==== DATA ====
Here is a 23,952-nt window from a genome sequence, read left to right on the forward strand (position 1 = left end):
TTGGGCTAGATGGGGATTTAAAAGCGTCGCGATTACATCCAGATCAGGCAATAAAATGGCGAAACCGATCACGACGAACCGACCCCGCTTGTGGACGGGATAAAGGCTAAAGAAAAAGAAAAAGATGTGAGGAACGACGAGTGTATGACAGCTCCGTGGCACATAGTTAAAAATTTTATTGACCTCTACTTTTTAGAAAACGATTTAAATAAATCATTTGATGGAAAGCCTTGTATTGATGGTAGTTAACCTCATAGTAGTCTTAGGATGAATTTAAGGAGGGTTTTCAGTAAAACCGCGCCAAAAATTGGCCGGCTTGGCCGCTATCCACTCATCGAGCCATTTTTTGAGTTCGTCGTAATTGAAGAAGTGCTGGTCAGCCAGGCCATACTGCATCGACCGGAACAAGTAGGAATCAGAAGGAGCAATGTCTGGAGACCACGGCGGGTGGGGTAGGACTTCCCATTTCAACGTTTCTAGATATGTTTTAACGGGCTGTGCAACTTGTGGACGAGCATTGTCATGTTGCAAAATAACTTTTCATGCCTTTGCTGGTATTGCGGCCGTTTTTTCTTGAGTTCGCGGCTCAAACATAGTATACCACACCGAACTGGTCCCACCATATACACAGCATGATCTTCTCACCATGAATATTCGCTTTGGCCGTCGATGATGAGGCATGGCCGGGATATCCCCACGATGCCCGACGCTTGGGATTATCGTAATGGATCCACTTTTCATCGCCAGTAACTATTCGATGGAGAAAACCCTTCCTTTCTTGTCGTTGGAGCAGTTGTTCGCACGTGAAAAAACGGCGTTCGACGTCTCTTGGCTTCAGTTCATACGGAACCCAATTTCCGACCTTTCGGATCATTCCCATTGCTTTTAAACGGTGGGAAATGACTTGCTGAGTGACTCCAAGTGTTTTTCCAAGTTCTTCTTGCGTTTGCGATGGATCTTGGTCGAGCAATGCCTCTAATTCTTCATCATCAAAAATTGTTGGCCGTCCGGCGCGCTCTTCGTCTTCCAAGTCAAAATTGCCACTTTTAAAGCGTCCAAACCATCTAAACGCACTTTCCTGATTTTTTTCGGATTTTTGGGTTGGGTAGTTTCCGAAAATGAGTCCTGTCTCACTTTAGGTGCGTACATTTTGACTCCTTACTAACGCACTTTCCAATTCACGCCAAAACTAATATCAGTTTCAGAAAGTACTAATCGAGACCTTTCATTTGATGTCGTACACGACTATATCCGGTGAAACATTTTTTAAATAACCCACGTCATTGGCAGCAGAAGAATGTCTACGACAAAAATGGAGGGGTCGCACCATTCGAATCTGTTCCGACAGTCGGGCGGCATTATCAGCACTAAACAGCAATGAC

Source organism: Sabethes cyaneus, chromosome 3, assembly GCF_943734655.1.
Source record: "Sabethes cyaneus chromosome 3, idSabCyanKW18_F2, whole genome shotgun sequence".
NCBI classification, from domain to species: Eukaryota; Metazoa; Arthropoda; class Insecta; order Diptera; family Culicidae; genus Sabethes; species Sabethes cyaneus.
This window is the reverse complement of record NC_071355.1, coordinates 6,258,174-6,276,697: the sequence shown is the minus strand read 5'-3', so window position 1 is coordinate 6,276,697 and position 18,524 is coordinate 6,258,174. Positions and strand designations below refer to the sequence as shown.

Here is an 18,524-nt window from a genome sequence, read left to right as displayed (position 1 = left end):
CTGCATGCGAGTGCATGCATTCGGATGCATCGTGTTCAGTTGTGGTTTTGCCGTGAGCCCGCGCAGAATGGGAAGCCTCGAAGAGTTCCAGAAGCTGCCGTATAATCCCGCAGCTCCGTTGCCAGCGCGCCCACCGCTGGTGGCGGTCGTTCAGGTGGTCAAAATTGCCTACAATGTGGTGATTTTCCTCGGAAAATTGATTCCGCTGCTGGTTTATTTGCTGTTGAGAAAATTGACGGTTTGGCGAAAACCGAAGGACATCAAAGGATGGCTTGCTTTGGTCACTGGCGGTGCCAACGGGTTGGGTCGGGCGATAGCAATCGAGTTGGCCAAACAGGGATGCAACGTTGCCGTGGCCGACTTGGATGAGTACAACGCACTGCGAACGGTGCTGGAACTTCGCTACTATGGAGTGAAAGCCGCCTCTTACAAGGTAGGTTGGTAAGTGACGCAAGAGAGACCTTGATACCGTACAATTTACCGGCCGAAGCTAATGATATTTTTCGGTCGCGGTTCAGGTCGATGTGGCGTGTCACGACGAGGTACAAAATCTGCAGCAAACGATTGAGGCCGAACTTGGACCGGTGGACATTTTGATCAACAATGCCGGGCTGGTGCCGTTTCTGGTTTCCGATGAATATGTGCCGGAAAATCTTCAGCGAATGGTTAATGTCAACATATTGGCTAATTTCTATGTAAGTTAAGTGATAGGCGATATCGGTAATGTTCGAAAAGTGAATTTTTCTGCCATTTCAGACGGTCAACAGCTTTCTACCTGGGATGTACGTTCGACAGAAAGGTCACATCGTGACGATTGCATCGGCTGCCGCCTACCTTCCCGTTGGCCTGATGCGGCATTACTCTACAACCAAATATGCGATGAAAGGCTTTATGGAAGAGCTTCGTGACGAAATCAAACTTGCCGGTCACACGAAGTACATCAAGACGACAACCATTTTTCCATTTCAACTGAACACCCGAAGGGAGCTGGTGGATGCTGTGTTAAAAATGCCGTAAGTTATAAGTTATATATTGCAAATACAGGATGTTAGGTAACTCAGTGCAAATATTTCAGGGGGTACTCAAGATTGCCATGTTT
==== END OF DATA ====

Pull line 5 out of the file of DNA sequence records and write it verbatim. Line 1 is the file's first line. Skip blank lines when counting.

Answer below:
NCBI classification, from domain to species: Eukaryota; Metazoa; Arthropoda; class Insecta; order Diptera; family Culicidae; genus Sabethes; species Sabethes cyaneus.